Last summer, there was also concern regarding the future market valuation of the young stars of “ultra” contemporary art. Paintings by the likes of Anna Weyant, Christina Quarles or Shara Hugues had indeed realized disappointing prices during the auction sales of late June and early July. But if the November auctions tell us anything, it is that this segment has proven to be relatively resilient despite the downturn of the art market. A few of these artists just had conservative auction results, bringing the valuation of their works a tad behind—although in the same range as—the prices realized in May for comparable pieces. For example, the two historic records for paintings by Anna Weyant were set during last May’s auction season: Summertime (2020) was sold for $ 1.5 million at Christie’s New-York on May 10 and Falling Woman (2020) for $ 1.623 million at Sotheby’s New-York on May 19. In comparison, her painting Loose Screw (2020)—with identical dimensions to her alltime record—was just sold for $ 1.5 million on November 17 at Christie’s New-York. But on the other hand, other rising stars such as Pakistani artist Salman Toor just achieved some of their highest auction results this fall: Four friends (2019) by the young painter was sold off for $ 1.562 million on November 16 at Sotheby’s New-York. The next day, however, 4 Guests (2019)—a painting of roughly the same size—was auctioned off for $ 856,000 at Christie’s New-York. Zooming out of this relatively short time span that is 2022, the Artprice report on “ultra” contemporary art that came out recently provides a better insight on the general trend for this segment of the market. Between July 1, 2021, and June 30, 2022, these artists under 40 represents 2.7% of art market sales as a whole and 15.5% of contemporary art sales, with a total of $ 419 million in sale proceeds. The comparison to the numbers of the same period from twenty years ago is quite shocking: since 2002, the number of transactions for works by artists under 40 has been multiplied by 7 and auction turnover for this segment of the market has been multiplied by 26. But even more telling is the comparison to the market of 2014 for the same period: the share of global fine arts auction turnover generated by ultra-contemporary artists has been multiplied by 2.7 in the last eight years (see graph below). The share of this segment of the art market has hence grown faster than ever before over the last decade: it was multiplied by 1.8 between 2002 and 2010 and by 2 between 2010 and 2020—compared to the 2.7 realized between 2014 and 2022.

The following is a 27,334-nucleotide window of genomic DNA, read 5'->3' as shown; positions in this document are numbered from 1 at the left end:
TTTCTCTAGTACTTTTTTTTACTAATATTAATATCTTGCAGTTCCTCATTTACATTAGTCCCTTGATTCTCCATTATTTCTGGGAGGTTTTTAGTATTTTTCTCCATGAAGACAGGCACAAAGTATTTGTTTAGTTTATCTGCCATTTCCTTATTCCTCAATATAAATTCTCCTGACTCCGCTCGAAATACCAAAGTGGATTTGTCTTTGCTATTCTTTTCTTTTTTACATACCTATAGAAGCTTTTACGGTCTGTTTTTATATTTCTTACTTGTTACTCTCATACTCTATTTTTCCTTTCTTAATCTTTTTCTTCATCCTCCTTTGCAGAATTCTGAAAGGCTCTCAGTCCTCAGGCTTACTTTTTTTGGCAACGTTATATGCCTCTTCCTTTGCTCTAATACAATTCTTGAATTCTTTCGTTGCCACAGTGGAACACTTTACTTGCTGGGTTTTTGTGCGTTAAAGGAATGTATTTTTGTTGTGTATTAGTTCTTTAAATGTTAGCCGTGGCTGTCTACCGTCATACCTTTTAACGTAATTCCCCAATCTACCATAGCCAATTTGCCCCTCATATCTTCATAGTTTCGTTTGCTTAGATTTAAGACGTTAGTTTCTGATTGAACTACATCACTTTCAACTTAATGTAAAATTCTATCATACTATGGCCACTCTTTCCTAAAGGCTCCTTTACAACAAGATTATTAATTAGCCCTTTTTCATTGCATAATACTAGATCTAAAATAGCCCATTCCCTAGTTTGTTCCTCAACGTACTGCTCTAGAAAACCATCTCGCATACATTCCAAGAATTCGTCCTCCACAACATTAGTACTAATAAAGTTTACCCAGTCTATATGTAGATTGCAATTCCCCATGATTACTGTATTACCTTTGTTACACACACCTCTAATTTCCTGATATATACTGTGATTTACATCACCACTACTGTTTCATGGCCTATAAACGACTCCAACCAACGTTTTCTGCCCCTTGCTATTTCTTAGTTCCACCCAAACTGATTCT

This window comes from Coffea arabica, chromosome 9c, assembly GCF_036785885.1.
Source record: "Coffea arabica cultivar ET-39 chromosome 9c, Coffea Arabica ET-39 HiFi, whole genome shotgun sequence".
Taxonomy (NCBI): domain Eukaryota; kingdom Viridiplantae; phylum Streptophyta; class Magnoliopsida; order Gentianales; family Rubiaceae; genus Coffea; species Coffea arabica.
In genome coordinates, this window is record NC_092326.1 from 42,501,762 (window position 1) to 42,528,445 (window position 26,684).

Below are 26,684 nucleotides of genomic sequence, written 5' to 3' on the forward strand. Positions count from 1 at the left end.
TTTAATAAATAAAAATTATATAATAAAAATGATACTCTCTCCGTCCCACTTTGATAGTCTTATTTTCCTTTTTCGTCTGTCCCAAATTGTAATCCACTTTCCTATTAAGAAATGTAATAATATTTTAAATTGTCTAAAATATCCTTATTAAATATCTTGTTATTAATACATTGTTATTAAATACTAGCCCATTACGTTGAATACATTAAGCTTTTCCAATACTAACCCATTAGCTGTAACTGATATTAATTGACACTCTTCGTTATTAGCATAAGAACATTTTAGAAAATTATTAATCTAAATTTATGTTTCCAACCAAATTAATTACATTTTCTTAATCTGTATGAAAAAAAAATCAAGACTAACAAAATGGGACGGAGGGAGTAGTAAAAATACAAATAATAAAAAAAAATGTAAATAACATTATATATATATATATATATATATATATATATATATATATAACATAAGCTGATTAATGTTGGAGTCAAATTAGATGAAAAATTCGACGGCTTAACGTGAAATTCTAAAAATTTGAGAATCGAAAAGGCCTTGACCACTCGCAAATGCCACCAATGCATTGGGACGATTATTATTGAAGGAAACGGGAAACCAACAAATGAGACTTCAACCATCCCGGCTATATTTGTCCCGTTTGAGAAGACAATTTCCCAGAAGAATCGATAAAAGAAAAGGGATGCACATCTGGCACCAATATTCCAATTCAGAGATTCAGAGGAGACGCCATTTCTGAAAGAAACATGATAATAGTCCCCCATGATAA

Zooming out even more, this makes sense when considering the evolution of the contemporary art share within the general art market. The global turnover for contemporary art sales has doubled in the last decade and is 31 fold what it was twenty years ago. During this same 2021/2022 period, it represented 17.6 % of the total art market with $ 2.7 billion in sale proceeds, compared to the $ 2.73 billion of 2020/2021. This means that despite a drop of 33% of Chinese sale proceeds, the global contemporary art turnover only contracted slightly (-1.1%). As Artprice concludes in its report: “Without China’s zero-covid policy and based on data for the last five years of China’s Contemporary art market, the global Contemporary art market would have grown by +9%.” Meanwhile, during these last two decades, the unsold rate remained relatively stable, at around 33%. This reflects a structural dynamic at play: the vast expansion of the buyer base in an increasingly globalized art market. The vast amounts of liquidities that are readily available to be poured into the art market automatically make it necessary for the contemporary and “ultra” contemporary art segments to keep growing: after all, there is only a very small and finite number of Basquiat or Van Gogh paintings available… The global competition to be the hub that gathers the most valuable assets is therefore all the rage. New-York, Hong-Kong and London still lead the dance, but other players are trying to step their game up as we’ve seen with the rise of South Korea and the recent comeback of Paris on the contemporary art scene. Despite this general trend regarding liquidities, it should once more be noted that Artprice’s report only accounts in the first half of 2022. In other words, this fall’s auction sales may well have reshuffled the deck—as we’re about to see.